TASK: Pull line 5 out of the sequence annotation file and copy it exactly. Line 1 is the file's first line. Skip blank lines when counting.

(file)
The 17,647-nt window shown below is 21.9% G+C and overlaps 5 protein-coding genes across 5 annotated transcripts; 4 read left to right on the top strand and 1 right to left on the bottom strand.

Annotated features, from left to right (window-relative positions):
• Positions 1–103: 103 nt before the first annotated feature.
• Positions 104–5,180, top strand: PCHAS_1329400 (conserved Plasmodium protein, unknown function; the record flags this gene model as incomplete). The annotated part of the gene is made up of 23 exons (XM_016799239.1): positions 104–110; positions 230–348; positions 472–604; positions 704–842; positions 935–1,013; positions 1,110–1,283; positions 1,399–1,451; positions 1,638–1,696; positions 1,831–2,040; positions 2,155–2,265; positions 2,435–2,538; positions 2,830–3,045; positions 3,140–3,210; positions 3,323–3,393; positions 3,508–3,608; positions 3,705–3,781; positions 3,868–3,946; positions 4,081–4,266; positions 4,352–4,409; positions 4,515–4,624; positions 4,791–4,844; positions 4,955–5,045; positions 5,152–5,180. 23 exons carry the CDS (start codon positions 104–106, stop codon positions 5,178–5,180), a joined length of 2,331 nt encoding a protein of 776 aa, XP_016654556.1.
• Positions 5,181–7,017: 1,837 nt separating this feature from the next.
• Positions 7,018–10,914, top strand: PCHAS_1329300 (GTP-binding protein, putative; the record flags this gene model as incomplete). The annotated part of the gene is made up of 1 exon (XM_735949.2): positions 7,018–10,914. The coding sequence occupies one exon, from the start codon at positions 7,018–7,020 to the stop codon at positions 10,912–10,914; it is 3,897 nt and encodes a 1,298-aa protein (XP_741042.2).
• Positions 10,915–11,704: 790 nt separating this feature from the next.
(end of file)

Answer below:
• Positions 5,181–7,017: 1,837 nt separating this feature from the next.